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GUI for .NET Programming
Accessing and Managing .NET Classes from ABL : Accessing .NET class members : Accessing .NET indexed properties and collections
 

Accessing .NET indexed properties and collections

ABL supports access to .NET indexed properties. In .NET, an indexed property has a group of values. Each of these property values is referenced by an indexer that can be defined with one or more keys. In ABL, you can only reference an indexed property whose indexer is defined with one key, as shown in the following syntax:

Syntax

[object-reference]:property-name[ key ]
The object-reference is a reference to an instance of .NET class that has an indexed property you want to reference. The property-name is the name of the indexed property, and key is a key value expression of a specified data type that identifies a particular property value. The range of valid values for key depends entirely on its definition, regardless of the data type. Like the syntax for accessing an ABL array, the square brackets of the indexer ([ ]) for an indexed property are part of the syntax.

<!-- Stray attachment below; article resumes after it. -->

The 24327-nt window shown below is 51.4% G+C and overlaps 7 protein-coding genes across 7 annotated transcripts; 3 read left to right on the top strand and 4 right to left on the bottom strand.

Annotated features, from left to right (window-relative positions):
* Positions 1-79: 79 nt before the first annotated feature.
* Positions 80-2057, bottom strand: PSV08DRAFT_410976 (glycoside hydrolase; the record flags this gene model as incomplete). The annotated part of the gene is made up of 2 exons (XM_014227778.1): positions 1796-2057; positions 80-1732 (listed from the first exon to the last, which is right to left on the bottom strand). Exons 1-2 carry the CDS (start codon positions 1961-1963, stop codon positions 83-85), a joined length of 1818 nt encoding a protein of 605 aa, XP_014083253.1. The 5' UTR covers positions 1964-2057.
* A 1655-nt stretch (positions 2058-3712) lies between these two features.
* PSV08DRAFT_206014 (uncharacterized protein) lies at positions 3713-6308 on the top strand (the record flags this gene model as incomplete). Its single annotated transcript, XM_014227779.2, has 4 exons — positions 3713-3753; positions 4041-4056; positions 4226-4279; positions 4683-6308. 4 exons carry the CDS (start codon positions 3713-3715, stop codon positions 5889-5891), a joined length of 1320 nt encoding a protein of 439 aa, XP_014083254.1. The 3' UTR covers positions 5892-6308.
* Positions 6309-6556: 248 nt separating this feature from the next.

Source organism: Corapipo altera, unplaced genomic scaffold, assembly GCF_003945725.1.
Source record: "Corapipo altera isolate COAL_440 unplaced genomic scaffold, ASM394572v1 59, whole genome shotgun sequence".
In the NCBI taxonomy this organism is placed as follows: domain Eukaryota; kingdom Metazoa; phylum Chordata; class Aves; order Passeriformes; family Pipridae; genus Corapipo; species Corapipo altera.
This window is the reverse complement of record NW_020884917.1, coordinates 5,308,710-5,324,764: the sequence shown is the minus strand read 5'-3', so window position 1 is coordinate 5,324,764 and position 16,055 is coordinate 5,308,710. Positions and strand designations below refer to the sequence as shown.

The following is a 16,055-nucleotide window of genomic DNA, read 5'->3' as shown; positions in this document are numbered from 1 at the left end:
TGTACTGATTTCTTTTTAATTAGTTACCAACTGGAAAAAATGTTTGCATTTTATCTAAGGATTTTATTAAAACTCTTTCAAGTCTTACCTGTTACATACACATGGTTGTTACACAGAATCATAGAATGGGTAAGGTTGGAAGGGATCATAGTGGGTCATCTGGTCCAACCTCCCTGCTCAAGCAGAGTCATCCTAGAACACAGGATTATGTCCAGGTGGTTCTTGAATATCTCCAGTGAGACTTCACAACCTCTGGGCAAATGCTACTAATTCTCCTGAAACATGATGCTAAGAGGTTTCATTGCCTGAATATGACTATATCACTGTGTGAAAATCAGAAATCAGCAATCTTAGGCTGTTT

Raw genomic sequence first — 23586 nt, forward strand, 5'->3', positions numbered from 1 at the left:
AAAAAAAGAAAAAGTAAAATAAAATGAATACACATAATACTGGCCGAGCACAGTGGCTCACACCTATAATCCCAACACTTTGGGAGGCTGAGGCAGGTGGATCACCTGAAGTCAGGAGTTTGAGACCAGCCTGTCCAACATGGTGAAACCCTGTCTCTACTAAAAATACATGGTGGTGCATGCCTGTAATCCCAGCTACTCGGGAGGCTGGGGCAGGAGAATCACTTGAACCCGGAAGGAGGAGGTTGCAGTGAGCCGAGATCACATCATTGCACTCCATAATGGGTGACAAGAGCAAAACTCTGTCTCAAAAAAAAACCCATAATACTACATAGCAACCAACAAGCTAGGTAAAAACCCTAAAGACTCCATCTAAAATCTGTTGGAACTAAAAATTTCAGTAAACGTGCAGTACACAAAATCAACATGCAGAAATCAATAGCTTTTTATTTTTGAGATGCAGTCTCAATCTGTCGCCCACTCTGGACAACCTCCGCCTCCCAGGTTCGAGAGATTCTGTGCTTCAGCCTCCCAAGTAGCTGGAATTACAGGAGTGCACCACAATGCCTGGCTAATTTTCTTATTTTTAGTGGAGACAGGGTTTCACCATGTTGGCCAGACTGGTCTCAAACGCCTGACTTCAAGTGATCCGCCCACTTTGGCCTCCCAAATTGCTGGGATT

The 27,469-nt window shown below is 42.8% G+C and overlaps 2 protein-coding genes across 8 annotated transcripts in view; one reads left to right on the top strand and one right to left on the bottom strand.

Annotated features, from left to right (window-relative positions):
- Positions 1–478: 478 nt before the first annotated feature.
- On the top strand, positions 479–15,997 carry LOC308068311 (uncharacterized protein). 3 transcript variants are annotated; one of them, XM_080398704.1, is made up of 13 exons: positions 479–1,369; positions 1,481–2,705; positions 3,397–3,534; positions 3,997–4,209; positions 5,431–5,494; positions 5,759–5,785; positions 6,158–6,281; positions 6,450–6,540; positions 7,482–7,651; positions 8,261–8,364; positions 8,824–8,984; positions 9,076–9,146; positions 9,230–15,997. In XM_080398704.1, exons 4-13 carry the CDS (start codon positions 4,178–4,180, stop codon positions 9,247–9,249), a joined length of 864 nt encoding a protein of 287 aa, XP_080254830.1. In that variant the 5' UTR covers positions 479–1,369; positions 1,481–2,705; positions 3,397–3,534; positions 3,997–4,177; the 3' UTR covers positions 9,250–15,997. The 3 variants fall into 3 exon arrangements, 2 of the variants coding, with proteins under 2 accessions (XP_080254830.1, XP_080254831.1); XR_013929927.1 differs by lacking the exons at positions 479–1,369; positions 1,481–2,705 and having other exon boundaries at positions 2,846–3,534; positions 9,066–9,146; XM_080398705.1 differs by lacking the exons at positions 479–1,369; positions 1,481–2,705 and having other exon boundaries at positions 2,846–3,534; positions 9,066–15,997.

Note: .NET documentation strongly recommends that any indexed property should only be created with one key for the indexer, and this is how all indexed properties are defined for the Microsoft .NET Framework. However, it is possible that other third-party .NET classes could define indexed properties with two or more keys for the indexer, in which case you cannot access those indexed properties in ABL.
Microsoft .NET class library documentation identifies indexed properties using the following indications: it typically is defined as a default property with the name, Item (see Default indexed properties), and the language-specific property signature always includes an index definition. For example, a C# indexed property definition might be shown as in the following example of some Control property, where this refers to the class in which the indexed property is defined and index identifies the data type of the single indexer key:
public virtual Control this [
         int index
] { get; }
.NET primarily uses indexed properties to access the items of collections, which are objects that allow you to manage collections of other objects. OpenEdge also provides indexed properties on its OpenEdge .NET class, Progress.Data.BindingSource (ProBindingSource). For more information on the ProBindingSource, see Binding ABL Data to .NET Controls.
* Accessing .NET indexed properties dynamically
* Default indexed properties
* Indexed property overloading
* Indexed properties in chained references
* Working with collections